Ron Holt asked himself a gut-wrenching question after his son died in a car wreck.
Would anyone remember his son, Brad, a couple years after the shock of the accident wore off?
Brad Holt had just graduated from Stillwater High School in 1991 and was committed to play baseball at Cowley Community College. Because of a rain out, instead of playing in the American Legion Baseball finals, Holt went to Tulsa with his brother and close friend. During the 3 a.m. drive back, the driver of the vehicle fell asleep and veered into the center median, throwing Brad’s body out of the car. He died on impact; his lifeless body cradled first by his brother.
“It was very tragic what happened that day,” Mike Brown said.
Brown, a three-year starter at catcher for Stillwater, counted Brad as a little brother and eventually passed the catching torch to the kid who was always hanging around the team.
“Brad was the guy that everybody (on the team) took care of because he wasn’t entitled, he didn’t think he was better, he didn’t think he was cool, he just wanted to hang around us and do that stuff,” Brown said.
The year after Brad’s death, the Hanner-Sharp American Legion Post 129 renamed its tournament in Brad’s memory.
“If (the tournament) had Brad’s name on it, we wanted it to be something special that people would remember and want to be a part of,” Ron said.
The Brad Holt Memorial Tournament has been a gem among other summer baseball tournaments for over a quarter century. It has hosted seven-time MLB all-star Matt Holliday and Oklahoma State University pitching great Pat Hope.
The Holt’s tournament separates itself by selling commemorative programs, t-shirts and giving away raffle prizes courtesy of generous sponsors. All proceeds from this year went to Guthrie High School baseball and the Brad Holt Memorial Scholarship fund.
Along with all the great things the Brad Holt Memorial Tournament provides (with the concession stand’s homemade cinnamon rolls being near the top of the list), the tournament offers a greater value for Ron and his wife Becky.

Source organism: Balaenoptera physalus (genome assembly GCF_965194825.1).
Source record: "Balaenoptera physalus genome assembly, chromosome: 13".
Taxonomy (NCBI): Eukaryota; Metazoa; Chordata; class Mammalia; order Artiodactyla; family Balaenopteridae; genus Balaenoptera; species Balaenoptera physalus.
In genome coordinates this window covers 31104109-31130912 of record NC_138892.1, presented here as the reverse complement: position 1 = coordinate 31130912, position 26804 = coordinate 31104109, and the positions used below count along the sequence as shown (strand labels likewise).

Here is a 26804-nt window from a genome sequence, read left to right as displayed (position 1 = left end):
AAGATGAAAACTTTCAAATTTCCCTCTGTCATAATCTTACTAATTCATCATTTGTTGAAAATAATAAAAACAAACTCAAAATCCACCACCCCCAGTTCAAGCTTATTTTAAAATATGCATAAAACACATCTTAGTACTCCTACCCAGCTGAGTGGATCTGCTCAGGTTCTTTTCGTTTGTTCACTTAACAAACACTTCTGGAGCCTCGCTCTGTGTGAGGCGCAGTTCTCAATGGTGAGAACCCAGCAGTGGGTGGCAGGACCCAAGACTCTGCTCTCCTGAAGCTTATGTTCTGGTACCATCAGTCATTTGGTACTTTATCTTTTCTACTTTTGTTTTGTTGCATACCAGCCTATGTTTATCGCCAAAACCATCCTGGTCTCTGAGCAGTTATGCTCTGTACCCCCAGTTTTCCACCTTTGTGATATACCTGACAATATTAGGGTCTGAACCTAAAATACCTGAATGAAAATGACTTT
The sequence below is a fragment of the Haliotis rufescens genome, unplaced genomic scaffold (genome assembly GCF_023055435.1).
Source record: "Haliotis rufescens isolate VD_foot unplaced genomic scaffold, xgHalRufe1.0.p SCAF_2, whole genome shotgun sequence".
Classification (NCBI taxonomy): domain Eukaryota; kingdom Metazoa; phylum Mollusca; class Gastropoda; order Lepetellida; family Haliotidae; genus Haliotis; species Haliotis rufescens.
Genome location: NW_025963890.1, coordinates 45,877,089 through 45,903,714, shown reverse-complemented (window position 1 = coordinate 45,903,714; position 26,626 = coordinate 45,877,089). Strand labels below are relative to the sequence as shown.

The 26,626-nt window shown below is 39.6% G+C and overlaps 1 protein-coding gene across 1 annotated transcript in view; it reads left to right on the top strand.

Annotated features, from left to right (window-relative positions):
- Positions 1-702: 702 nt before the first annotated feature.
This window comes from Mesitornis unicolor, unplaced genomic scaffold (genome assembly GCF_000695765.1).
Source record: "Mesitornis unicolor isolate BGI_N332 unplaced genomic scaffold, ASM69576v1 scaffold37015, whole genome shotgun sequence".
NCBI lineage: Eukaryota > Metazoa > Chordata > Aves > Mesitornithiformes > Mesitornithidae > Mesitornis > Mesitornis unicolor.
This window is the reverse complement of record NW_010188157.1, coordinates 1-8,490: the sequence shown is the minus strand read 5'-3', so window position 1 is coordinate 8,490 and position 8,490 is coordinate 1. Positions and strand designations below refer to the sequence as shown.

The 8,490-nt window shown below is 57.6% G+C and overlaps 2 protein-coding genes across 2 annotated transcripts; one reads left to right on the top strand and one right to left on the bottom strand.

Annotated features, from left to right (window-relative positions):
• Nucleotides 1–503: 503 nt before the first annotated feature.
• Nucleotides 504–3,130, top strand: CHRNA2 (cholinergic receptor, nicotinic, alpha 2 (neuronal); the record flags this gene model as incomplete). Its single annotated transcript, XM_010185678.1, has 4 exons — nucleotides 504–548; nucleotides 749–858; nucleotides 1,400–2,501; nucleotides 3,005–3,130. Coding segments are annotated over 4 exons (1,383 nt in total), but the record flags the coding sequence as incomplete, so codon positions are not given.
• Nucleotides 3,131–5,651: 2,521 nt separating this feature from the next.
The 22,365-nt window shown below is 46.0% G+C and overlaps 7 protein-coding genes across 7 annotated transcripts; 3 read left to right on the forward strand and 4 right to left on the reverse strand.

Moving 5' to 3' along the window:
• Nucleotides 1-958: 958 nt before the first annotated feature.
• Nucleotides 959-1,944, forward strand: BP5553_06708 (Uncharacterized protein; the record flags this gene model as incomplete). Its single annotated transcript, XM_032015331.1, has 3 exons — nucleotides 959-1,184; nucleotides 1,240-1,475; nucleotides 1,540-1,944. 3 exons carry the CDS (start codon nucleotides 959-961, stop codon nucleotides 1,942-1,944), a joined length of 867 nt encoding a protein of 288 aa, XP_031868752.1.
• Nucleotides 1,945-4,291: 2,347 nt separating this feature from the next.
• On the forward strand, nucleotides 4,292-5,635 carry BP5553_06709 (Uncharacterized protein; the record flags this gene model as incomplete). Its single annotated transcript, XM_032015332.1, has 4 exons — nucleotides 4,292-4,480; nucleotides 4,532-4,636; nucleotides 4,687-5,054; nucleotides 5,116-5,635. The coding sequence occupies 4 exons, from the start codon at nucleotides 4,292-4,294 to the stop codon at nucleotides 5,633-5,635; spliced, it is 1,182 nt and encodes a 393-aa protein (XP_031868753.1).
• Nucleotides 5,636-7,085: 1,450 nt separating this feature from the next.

“(Brad’s) death was July 4 and we have this tournament around this time so that takes our mind off what we would probably be sitting around thinking about,” Ron said.
The Oklahoma Dirt Bags, a team from Stillwater, won the 2021 Brad Holt Memorial Tournament last weekend at Squires field in Guthrie with a 3-0 record and run differential of plus 26.
The tournament that is so precious to the Holt family and everyone involved almost folded when several teams dropped in the days leading up to the event. Guthrie High School baseball coach Casey Porter wasn’t going to let it happen.
Porter quickly called other coaches and helped get enough teams to play.
“It’s real simple (why I did that),” Porter said. “There’s 25 Holt family members all down there getting together and celebrating Brad. It’s that simple. This is a celebration of Brad’s life and the Holt family gets to do it every year and its very important that we keep doing it every year.”
Porter played on the same Stillwater baseball team as Brad Holt and the two were close friends.
“We grew up going to church together, playing ball together, playing ball against each other, we were family from the time we were four,” Porter said. “The Holt’s and the Porters are family.”
Porter said he feels a large responsibility to share his former friend’s legacy with the young men on the Guthrie High School team he coaches. He said his team appreciated Brad Holt’s story and the legacy he left behind.
“I’m a history teacher, so history and nostalgia are big to me,” Porter said. “One of the coolest things about this was when I called these coaches, one of the first things they asked was ‘Who was Brad Holt?’”
Porter got the joy of sharing Brad Holt’s legacy with coaches and youth all while joining in the celebration of his old friend’s life.
The answer to Ron Holt’s painful inquiry is clearer than ever 30 years after his son’s death.
“This whole tournament and everything Ron and Becky have done with the memorial has changed some of that tragedy into a triumph,” Brown said.